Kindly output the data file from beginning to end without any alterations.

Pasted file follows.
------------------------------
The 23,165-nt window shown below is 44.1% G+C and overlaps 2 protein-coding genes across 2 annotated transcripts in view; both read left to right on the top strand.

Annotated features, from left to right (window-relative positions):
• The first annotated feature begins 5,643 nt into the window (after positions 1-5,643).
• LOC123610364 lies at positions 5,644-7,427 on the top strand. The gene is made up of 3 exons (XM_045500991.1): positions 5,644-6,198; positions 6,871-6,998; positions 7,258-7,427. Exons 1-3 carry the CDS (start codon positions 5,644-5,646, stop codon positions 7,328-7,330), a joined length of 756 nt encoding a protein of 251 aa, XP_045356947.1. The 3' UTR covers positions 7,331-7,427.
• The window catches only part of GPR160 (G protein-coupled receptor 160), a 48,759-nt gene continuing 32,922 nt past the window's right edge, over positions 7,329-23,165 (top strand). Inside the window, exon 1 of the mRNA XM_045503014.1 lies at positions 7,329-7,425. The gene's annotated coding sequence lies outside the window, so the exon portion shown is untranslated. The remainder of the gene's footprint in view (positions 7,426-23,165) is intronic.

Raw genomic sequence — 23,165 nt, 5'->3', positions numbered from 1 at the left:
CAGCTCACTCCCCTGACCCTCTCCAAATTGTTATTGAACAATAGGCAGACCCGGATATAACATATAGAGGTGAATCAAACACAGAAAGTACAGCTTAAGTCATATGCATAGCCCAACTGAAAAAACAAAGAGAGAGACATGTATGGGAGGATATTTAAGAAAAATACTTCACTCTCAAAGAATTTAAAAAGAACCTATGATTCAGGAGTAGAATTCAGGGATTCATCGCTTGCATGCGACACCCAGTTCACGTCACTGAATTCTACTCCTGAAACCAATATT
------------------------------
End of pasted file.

The 23,165-nt window shown below is 44.1% G+C and overlaps 2 protein-coding genes across 2 annotated transcripts in view; both read left to right on the top strand.

Annotated features, from left to right (window-relative positions):
• The first annotated feature begins 5,643 nt into the window (after positions 1-5,643).
• LOC123610364 lies at positions 5,644-7,427 on the top strand. The gene is made up of 3 exons (XM_045500991.1): positions 5,644-6,198; positions 6,871-6,998; positions 7,258-7,427. Exons 1-3 carry the CDS (start codon positions 5,644-5,646, stop codon positions 7,328-7,330), a joined length of 756 nt encoding a protein of 251 aa, XP_045356947.1. The 3' UTR covers positions 7,331-7,427.
• The window catches only part of GPR160 (G protein-coupled receptor 160), a 48,759-nt gene continuing 32,922 nt past the window's right edge, over positions 7,329-23,165 (top strand). Inside the window, exon 1 of the mRNA XM_045503014.1 lies at positions 7,329-7,425. The gene's annotated coding sequence lies outside the window, so the exon portion shown is untranslated. The remainder of the gene's footprint in view (positions 7,426-23,165) is intronic.

Raw genomic sequence — 23,165 nt, 5'->3', positions numbered from 1 at the left:
CAGCTCACTCCCCTGACCCTCTCCAAATTGTTATTGAACAATAGGCAGACCCGGATATAACATATAGAGGTGAATCAAACACAGAAAGTACAGCTTAAGTCATATGCATAGCCCAACTGAAAAAACAAAGAGAGAGACATGTATGGGAGGATATTTAAGAAAAATACTTCACTCTCAAAGAATTTAAAAAGAACCTATGATTCAGGAGTAGAATTCAGGGATTCATCGCTTGCATGCGACACCCAGTTCACGTCACTGAATTCTACTCCTGAAACCAATATT